Matt C: A decent debut that hurls a strong and effective curveball as it gains momentum, Self/Made may receive somewhat warranted criticism for venturing a little too close to ideas being played with in a current high profile TV series. While there is validity to that criticism, it would be a tad unfair, as it has a lot to offer in terms of set-up and characterization, pitching itself as a mythical hero's quest that feels slightly off-kilter. The artwork possesses a sense of the epic, as well a firm grasp of expression and framing, and the writing builds up some interesting connections between the cast. But all is not what it seems, and there's enough here to indicate there's potential to do something different with familiar elements, not least in the inventive way it moves towards it reveal. Promising. 7/10

Writer: Mark Millar
Art: Rafael Albuquerque
Image $3.99

Matt C: The second book to come out of Millarworld's joint venture with Netflix, Prodigy sees a strong high concept coupled with an excellent artist, delivering impressive results. Of course, several Millar projects in the past have started off brilliantly but then failed to live up to their promise, so it's always worth committing with caution. The protagonist here is a super-genius - Tony Stark and Reed Richards combined and multiplied by 10 - and therefore difficult to sympathise with, although fortunately Millar doesn't take him into full asshole mode; we get a sense of his near-unlimited talents before the hook is thrown in to keep us coming back for more (and it's a pretty decent hook, at that). Albuquerue's art is tense and energetic, and while his previous collaboration with Millar, Huck, was one of those aforementioned series that didn't live up to its early promise, that doesn't mean Prodigy will suffer the same fate; the potential's there for this one to click into place. 7/10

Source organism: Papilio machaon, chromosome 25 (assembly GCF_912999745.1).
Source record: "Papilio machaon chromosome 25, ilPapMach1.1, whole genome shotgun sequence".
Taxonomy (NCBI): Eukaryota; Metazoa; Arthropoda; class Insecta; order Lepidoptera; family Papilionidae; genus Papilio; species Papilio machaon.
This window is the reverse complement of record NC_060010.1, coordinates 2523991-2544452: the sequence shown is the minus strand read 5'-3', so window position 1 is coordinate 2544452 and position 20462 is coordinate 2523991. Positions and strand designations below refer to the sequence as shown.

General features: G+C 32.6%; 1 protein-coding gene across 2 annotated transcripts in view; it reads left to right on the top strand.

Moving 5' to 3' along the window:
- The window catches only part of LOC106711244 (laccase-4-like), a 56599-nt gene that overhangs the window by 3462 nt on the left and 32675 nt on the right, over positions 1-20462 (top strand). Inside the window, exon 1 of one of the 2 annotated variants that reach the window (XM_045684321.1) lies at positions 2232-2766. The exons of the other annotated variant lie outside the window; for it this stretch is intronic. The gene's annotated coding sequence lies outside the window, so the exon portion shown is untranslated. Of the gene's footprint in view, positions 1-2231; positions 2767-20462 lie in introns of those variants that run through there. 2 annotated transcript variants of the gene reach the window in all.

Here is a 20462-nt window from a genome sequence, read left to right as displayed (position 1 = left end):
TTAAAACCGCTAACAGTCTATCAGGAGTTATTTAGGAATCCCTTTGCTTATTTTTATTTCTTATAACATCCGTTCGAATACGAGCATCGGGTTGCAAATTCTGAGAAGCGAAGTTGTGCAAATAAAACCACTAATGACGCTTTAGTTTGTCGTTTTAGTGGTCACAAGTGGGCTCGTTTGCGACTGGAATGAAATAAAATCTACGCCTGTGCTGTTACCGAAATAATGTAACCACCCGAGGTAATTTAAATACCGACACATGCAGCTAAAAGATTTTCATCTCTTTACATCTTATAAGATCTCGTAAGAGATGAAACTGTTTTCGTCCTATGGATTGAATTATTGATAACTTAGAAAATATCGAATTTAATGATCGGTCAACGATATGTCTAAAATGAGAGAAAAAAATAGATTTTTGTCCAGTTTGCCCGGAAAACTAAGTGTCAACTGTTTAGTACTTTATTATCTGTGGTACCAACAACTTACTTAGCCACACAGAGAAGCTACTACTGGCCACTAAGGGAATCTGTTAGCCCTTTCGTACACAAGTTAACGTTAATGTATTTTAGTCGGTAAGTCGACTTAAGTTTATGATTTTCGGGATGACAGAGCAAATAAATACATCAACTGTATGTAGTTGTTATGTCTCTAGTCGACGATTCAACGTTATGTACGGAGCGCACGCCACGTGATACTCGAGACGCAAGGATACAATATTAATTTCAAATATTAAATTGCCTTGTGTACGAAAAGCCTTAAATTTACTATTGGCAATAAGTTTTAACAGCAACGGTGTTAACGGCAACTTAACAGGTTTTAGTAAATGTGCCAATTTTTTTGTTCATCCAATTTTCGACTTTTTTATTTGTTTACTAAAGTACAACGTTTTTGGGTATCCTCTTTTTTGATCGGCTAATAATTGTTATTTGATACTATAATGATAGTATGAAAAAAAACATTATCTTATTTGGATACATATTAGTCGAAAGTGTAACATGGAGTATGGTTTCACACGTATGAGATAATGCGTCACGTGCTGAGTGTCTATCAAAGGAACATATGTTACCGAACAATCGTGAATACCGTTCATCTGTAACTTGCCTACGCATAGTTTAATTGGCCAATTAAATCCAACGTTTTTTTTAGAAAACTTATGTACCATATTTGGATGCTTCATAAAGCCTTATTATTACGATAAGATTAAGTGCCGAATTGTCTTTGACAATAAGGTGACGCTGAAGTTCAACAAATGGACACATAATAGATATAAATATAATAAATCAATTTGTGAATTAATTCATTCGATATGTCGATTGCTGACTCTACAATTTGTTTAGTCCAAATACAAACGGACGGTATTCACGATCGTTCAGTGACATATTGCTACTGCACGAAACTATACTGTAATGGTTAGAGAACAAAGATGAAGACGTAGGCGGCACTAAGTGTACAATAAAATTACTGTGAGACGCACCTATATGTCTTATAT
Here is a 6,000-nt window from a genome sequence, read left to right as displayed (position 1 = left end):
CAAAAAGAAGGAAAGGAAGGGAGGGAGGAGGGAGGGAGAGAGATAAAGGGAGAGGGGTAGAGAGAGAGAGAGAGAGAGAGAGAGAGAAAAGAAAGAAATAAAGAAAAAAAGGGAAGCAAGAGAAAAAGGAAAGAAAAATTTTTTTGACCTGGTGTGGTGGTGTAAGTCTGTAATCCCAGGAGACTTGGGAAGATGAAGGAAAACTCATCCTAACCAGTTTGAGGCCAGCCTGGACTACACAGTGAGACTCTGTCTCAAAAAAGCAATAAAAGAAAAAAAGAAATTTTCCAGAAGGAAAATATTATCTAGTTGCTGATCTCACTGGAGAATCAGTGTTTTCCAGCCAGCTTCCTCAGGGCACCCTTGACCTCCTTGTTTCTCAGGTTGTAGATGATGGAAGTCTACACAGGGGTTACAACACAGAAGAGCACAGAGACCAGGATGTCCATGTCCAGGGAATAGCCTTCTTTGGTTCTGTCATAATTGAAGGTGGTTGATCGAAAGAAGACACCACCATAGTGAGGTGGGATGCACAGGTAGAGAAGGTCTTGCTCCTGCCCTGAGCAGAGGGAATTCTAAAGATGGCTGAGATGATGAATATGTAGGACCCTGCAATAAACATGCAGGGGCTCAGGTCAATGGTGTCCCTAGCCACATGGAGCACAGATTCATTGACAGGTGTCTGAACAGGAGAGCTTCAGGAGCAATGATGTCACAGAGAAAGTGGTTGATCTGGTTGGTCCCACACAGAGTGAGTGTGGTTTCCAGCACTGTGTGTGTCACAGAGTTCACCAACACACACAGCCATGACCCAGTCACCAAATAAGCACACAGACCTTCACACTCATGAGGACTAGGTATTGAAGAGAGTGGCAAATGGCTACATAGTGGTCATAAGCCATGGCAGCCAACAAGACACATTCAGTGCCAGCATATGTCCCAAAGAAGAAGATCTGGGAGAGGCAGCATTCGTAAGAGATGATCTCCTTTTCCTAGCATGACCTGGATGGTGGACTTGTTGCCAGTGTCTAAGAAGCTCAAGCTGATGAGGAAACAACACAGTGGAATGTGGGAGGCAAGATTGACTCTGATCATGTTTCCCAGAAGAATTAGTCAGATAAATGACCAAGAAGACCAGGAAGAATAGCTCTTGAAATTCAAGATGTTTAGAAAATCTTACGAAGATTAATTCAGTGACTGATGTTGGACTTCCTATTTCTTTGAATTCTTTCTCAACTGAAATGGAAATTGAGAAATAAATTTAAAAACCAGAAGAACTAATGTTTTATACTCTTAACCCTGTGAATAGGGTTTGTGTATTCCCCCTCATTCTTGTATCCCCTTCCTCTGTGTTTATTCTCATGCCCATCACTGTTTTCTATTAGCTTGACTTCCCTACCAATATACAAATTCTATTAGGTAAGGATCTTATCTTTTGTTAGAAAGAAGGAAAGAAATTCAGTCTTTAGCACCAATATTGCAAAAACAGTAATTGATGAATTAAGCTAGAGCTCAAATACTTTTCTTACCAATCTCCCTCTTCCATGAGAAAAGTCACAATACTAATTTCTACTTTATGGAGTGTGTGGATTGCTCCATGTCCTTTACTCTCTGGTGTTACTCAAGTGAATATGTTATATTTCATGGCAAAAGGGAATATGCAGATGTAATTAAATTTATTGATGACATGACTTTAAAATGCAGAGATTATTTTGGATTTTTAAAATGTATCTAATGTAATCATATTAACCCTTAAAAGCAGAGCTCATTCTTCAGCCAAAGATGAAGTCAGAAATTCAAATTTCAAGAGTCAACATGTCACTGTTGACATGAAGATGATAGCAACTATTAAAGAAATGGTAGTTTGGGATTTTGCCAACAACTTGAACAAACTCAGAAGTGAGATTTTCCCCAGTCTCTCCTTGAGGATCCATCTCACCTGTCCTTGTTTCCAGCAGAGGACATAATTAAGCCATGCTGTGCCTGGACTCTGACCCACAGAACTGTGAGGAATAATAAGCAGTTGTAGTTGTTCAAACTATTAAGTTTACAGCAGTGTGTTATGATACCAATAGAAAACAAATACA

Writer: Tom King
Artists: Mikel Janin, Jorge Fornés & Jordie Bellaire
DC $3.99

James R: There's even more to enjoy than usual in this week's Batman: firstly, it's great to see the guest art from Jorge Fornés. I've been a fan of Fornés' work since his work on the brilliant Magnus miniseries from Dynamite, and here he's on great form, channelling David Mazzuchelli's iconic work on Batman: Year One. Secondly there's the next stage in King's overarching narrative, which sees Bane's long game unfold, and Batman's balance between justice and rage becoming ever more precarious. Finally, there's a huge reveal on the final page that would seem preposterous in the hands of lesser writers, but you know Tom King will use this pivot to tell another enthralling story next month. Every month has felt like Christmas on this book of late - Batman rounds off the year in breathtaking form. 8/10

Writer: Geoff Johns
Art: Gary Frank & Brad Anderson
DC $4.99

Matt C: The Man of Steel is fully in the spotlight at last, and although the world considers him (ironically) exempt from the so-called 'Supermen theory' that's causing political unrest across the globe, his core need to do the right thing finds him inadvertently being pulled into the fray. Doctor Manhattan doesn't make an appearance here but we've already had ample evidence provided to know that he's involved in all the madness, although the ultimate purpose remains a mystery. It's another dense read, one that will clearly need to be absorbed again, and while the appearance of Vladimir Putin was slightly disconcerting, the entire issue grips like a vice as it rapidly speeds ups towards its conclusion. There are few creative partnerships as perfectly suited to Superman as the Johns/Frank combo, and they effortlessly capture the timeless appeal of the character and his supporting cast here. It continues to be an utterly beautiful book to look at and while there's still so much of the narrative architecture yet to be revealed, it's an undoubtedly important work. 9/10